JFK 50: Remembering the Kennedy Assassination

JFK 50: Remembering the Kennedy Assassination

JFK 50: Remembering the Kennedy Assassination

Oswald Wedding Ring Auctioned Off for $108,000

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    NEWSLETTERS

    AP
    Lee Harvey Oswald, in the custody of the Dallas Police Department.

    Lee Harvey Oswald's gold wedding band, which he left in a cup on the dresser as he headed to work at the Texas School Book Depository the morning of President John F. Kennedy's assassination, sold at auction on Thursday for $108,000.

    The ring that belonged to the man who is believed to have killed Kennedy in Dallas on Nov. 22, 1963, was among nearly 300 items linked to the president auctioned by RR Auction in Boston.

    The New Hampshire-based auction house said that Oswald's ring, which has a tiny hammer and sickle engraved on the inside of the band, was sold to a buyer from Texas who wished to remain anonymous.

    Relatively recently, Oswald's widow, Marina Oswald Porter, recovered the ring, which apparently sat forgotten for decades in the files of a Fort Worth lawyer who once did work for her. Accompanying the ring is a five-page handwritten letter dated May 5, 2013, in which Porter writes: "At this time of my life I don't wish to have Lee's ring in my possession because symbolically I want to let go of my past that is connecting with Nov. 22, 1963."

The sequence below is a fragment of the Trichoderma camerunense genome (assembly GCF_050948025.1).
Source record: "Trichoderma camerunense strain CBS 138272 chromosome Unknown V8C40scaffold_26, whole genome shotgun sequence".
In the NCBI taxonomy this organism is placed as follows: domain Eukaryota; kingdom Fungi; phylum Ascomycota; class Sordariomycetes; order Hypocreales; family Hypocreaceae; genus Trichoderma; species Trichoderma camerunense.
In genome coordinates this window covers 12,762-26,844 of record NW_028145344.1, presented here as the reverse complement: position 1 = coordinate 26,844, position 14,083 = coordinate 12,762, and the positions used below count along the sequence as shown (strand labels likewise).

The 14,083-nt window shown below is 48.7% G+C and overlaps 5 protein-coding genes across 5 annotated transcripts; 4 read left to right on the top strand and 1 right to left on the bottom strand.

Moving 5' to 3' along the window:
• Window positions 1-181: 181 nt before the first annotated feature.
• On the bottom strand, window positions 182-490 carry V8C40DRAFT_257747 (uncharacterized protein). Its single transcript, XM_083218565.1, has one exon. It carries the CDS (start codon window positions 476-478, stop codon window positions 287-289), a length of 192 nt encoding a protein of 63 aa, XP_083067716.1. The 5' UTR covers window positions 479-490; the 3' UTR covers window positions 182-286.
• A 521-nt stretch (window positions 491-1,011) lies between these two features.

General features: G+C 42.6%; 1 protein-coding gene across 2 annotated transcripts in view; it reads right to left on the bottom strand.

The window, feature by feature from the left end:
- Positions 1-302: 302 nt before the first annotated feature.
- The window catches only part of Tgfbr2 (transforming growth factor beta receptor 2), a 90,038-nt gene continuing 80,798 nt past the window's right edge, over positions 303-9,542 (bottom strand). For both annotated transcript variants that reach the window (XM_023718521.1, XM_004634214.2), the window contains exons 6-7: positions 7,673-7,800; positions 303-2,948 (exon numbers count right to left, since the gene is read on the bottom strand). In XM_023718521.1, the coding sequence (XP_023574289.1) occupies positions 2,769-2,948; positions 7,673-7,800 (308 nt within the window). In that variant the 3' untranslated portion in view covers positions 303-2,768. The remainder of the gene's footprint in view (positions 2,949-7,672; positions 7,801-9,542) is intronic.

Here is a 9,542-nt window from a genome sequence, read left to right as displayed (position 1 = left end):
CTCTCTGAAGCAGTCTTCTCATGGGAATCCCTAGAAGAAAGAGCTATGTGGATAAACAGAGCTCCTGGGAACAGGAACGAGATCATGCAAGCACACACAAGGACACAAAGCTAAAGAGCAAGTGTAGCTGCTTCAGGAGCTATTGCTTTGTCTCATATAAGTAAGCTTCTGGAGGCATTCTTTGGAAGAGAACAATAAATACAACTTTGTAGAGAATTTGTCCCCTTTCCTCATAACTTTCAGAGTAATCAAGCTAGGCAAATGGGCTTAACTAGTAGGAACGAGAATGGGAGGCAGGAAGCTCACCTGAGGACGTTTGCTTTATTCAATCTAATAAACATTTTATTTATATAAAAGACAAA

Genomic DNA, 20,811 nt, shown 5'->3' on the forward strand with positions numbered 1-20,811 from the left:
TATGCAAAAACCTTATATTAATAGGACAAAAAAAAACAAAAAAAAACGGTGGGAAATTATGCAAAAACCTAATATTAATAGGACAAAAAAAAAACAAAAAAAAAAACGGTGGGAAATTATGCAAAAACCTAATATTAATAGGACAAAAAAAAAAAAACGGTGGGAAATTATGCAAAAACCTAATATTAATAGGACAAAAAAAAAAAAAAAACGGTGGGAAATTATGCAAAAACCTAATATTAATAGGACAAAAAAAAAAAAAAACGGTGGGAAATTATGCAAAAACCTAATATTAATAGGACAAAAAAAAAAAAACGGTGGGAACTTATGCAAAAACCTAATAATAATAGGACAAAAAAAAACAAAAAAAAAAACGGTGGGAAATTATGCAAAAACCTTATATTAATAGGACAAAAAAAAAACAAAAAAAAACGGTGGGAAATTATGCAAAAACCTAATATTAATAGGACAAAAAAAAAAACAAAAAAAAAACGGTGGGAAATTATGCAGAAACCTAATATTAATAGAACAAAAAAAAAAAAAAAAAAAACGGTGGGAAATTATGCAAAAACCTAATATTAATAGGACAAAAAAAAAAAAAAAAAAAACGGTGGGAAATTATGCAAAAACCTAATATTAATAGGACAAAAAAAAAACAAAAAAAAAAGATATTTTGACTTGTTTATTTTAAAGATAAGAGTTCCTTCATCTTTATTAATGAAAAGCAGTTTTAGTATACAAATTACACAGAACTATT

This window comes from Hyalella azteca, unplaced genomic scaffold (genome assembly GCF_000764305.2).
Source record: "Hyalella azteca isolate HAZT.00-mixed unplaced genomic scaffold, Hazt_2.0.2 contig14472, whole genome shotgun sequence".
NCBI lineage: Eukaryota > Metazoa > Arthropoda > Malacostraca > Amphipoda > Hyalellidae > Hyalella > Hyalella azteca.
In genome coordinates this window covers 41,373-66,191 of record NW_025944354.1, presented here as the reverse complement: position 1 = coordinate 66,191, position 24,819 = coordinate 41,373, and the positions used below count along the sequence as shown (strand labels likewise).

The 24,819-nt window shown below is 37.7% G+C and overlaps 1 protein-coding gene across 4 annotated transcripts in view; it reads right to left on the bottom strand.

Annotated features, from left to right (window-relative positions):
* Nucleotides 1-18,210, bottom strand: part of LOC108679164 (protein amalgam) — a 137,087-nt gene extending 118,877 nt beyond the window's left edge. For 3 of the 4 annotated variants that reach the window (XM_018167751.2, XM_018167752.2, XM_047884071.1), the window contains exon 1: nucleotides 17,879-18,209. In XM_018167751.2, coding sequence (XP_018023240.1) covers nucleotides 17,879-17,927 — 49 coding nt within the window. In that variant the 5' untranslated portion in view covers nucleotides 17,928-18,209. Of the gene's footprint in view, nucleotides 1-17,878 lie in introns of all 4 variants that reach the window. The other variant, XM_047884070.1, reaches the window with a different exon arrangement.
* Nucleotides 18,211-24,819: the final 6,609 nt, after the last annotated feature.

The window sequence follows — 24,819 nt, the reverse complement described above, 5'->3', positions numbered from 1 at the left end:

At her request, the auction house did not release the full contents of the letter, in which Porter documents the history of the ring -- from its purchase in the Soviet city of Minsk, Belarus, before their April, 30, 1961, wedding, to being left on the dresser at her friend Ruth Paine's home, where she and their children were living when Kennedy was killed.

    With the 50th anniversary of Kennedy's assassination coming up in November, the auction house gathered items ranging from Kennedy's personal belongings to Oswald's Marine Corps rifle score book, which sold for $54,000.

    Another auction item, the sixth-floor window from the school book depository believed to have served as Oswald's sniper perch, did not sell. The window was removed weeks after the assassination.

    Other items of note listed by the auction house sold as follows:

    • The white 1963 Lincoln Continental used to transport President John F. Kennedy, Jacqueline Kennedy, and Texas governor John Connally from a breakfast and speech at the Hotel Texas ballroom through the streets of Fort Worth to Carswell Air Force Base, where they boarded their short flight to Dallas on the morning of November 22, 1963, sold for $318,000.
    • A Classic 1960 Continental Mark V limousine from President Kennedy’s DC motor pool, sold for $210,000.
    • A pair of emblem-adorned rotary phones from the presidential suite at the Hotel Texas -- which Kennedy used to make his final call, sold for $31,200.
    • A very rare set of eyeglasses from all three Kennedy brothers, sold for $42,000.
    • Kennedy’s personally-owned and used monogrammed brass shaving set, sold for $27,600.

    For a complete listing of auction results from Camelot: Fifty Years after Dallas, RR Auction’s JFK-themed auction, please go to the RR Auction website at www.rrauction.com.